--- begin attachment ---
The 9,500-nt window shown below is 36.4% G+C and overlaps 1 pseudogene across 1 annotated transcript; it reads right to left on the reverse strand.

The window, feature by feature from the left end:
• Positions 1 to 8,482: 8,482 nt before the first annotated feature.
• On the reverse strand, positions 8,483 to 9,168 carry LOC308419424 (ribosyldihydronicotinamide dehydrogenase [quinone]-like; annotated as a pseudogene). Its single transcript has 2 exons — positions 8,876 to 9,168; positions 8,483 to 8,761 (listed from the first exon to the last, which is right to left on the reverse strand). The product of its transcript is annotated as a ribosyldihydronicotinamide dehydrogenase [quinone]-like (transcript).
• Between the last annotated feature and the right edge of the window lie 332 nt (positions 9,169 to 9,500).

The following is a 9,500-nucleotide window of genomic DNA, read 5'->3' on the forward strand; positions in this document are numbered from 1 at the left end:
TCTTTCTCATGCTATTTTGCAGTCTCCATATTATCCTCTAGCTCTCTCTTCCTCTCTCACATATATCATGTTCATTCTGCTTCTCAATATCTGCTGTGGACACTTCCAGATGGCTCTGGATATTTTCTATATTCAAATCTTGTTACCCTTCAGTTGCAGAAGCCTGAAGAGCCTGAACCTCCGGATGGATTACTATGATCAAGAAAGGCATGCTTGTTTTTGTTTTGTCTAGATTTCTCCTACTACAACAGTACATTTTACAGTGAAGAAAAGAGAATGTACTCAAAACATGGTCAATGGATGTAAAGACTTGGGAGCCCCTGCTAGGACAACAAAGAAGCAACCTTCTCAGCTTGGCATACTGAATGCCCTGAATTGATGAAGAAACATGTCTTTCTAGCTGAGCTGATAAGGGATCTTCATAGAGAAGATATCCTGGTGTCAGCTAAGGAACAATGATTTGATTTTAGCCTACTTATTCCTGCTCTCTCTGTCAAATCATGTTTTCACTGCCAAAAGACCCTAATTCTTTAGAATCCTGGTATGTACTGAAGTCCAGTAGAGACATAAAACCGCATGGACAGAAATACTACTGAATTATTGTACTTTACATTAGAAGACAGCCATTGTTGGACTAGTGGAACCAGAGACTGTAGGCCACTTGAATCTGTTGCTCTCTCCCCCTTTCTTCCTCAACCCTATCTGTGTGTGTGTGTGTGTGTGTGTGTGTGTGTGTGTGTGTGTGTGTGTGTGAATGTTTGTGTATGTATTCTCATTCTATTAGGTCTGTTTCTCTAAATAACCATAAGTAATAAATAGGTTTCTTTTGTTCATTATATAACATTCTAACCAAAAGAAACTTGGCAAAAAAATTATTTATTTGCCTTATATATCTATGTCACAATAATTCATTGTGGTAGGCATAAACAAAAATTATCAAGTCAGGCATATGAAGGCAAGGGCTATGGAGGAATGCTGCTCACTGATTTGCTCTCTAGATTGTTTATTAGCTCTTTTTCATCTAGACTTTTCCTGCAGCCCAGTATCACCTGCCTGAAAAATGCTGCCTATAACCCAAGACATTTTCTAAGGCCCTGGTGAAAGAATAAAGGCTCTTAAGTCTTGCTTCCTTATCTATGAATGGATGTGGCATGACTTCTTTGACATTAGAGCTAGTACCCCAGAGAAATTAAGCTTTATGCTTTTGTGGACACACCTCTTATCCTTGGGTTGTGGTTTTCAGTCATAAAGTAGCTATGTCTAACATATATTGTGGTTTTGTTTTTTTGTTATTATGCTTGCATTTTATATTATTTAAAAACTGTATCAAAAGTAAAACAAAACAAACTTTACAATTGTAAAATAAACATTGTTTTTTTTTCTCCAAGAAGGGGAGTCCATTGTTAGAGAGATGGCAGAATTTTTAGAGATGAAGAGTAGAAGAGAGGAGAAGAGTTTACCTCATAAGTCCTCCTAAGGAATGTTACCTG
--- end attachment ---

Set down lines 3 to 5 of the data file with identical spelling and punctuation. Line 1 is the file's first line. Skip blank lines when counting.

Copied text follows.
• Positions 1 to 8,482: 8,482 nt before the first annotated feature.
• On the reverse strand, positions 8,483 to 9,168 carry LOC308419424 (ribosyldihydronicotinamide dehydrogenase [quinone]-like; annotated as a pseudogene). Its single transcript has 2 exons — positions 8,876 to 9,168; positions 8,483 to 8,761 (listed from the first exon to the last, which is right to left on the reverse strand). The product of its transcript is annotated as a ribosyldihydronicotinamide dehydrogenase [quinone]-like (transcript).
• Between the last annotated feature and the right edge of the window lie 332 nt (positions 9,169 to 9,500).